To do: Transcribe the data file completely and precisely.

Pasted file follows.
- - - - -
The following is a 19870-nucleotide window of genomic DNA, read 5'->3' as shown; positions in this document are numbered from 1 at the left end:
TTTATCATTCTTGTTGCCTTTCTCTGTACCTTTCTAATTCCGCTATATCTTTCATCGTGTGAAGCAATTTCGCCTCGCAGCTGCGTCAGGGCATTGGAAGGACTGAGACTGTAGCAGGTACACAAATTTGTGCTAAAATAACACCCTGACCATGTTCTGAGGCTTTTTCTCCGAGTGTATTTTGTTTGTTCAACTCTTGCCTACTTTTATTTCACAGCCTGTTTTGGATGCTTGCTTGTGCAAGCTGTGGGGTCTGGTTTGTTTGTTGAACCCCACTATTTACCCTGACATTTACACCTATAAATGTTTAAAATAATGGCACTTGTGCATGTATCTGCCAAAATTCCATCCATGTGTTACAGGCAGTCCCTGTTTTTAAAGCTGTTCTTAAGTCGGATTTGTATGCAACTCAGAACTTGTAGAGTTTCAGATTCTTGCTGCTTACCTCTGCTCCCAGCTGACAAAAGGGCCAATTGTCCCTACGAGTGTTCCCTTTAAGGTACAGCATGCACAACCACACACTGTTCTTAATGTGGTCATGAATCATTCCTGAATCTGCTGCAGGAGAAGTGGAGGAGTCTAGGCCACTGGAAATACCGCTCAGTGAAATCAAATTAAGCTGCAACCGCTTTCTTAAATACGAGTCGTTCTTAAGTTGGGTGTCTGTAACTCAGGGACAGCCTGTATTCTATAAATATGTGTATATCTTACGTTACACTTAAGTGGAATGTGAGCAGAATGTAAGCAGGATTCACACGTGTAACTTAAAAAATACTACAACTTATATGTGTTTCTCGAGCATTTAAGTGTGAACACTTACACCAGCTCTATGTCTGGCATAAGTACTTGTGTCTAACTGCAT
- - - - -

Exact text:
The following is a 19870-nucleotide window of genomic DNA, read 5'->3' as shown; positions in this document are numbered from 1 at the left end:
TTTATCATTCTTGTTGCCTTTCTCTGTACCTTTCTAATTCCGCTATATCTTTCATCGTGTGAAGCAATTTCGCCTCGCAGCTGCGTCAGGGCATTGGAAGGACTGAGACTGTAGCAGGTACACAAATTTGTGCTAAAATAACACCCTGACCATGTTCTGAGGCTTTTTCTCCGAGTGTATTTTGTTTGTTCAACTCTTGCCTACTTTTATTTCACAGCCTGTTTTGGATGCTTGCTTGTGCAAGCTGTGGGGTCTGGTTTGTTTGTTGAACCCCACTATTTACCCTGACATTTACACCTATAAATGTTTAAAATAATGGCACTTGTGCATGTATCTGCCAAAATTCCATCCATGTGTTACAGGCAGTCCCTGTTTTTAAAGCTGTTCTTAAGTCGGATTTGTATGCAACTCAGAACTTGTAGAGTTTCAGATTCTTGCTGCTTACCTCTGCTCCCAGCTGACAAAAGGGCCAATTGTCCCTACGAGTGTTCCCTTTAAGGTACAGCATGCACAACCACACACTGTTCTTAATGTGGTCATGAATCATTCCTGAATCTGCTGCAGGAGAAGTGGAGGAGTCTAGGCCACTGGAAATACCGCTCAGTGAAATCAAATTAAGCTGCAACCGCTTTCTTAAATACGAGTCGTTCTTAAGTTGGGTGTCTGTAACTCAGGGACAGCCTGTATTCTATAAATATGTGTATATCTTACGTTACACTTAAGTGGAATGTGAGCAGAATGTAAGCAGGATTCACACGTGTAACTTAAAAAATACTACAACTTATATGTGTTTCTCGAGCATTTAAGTGTGAACACTTACACCAGCTCTATGTCTGGCATAAGTACTTGTGTCTAACTGCAT